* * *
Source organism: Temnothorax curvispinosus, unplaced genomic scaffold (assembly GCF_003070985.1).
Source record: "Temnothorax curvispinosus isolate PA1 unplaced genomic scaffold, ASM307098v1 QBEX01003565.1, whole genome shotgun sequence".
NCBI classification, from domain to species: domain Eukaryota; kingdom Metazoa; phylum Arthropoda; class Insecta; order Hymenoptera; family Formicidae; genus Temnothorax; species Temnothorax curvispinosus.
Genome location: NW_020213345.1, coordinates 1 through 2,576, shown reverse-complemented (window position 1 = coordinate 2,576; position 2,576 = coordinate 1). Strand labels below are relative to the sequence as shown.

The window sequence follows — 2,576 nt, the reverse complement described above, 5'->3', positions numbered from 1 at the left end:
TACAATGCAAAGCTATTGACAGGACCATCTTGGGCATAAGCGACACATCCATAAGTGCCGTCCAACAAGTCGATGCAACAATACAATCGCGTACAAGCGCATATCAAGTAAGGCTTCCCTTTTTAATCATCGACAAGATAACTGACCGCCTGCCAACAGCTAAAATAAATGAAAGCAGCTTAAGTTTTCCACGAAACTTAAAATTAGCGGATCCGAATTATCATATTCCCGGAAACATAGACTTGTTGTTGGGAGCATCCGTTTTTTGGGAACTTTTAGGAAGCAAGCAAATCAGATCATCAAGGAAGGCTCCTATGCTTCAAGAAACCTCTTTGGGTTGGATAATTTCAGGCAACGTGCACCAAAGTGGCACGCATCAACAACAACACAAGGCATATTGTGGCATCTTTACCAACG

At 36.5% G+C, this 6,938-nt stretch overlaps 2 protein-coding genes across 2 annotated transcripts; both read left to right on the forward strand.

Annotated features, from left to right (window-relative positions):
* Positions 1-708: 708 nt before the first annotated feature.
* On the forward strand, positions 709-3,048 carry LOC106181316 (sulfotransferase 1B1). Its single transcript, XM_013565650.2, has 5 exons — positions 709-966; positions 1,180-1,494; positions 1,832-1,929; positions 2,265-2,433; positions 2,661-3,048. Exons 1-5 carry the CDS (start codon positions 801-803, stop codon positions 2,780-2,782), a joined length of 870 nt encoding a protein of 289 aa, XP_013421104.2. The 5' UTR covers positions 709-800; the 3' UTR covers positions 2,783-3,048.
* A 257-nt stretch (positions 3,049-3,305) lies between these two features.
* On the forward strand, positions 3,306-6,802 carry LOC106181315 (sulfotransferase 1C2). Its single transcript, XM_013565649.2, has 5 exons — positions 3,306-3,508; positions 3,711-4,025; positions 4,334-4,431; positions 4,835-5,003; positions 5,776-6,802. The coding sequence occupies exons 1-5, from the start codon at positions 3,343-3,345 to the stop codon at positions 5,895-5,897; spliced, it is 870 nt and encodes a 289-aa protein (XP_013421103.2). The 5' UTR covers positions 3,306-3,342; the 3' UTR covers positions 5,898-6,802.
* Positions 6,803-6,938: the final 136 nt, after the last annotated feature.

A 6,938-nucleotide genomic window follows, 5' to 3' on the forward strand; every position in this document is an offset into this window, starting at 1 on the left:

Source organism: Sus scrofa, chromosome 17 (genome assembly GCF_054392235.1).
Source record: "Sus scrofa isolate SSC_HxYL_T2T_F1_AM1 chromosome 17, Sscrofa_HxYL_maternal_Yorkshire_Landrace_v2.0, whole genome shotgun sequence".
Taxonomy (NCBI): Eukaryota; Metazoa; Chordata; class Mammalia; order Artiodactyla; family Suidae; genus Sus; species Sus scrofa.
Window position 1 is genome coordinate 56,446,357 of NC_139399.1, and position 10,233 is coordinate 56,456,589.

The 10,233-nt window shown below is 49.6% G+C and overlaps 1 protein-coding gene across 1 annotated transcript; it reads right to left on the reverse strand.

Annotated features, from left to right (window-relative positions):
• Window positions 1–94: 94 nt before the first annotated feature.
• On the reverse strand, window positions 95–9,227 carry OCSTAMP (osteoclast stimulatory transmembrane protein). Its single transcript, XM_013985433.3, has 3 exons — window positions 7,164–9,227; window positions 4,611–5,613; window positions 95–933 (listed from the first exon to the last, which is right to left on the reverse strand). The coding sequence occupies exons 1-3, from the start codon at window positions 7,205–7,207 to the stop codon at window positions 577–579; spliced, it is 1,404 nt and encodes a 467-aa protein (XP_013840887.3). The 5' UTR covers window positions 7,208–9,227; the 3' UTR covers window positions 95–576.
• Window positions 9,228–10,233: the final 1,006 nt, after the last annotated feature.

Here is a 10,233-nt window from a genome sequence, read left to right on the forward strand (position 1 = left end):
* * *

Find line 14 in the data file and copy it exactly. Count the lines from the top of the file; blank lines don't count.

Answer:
A 6,938-nucleotide genomic window follows, 5' to 3' on the forward strand; every position in this document is an offset into this window, starting at 1 on the left: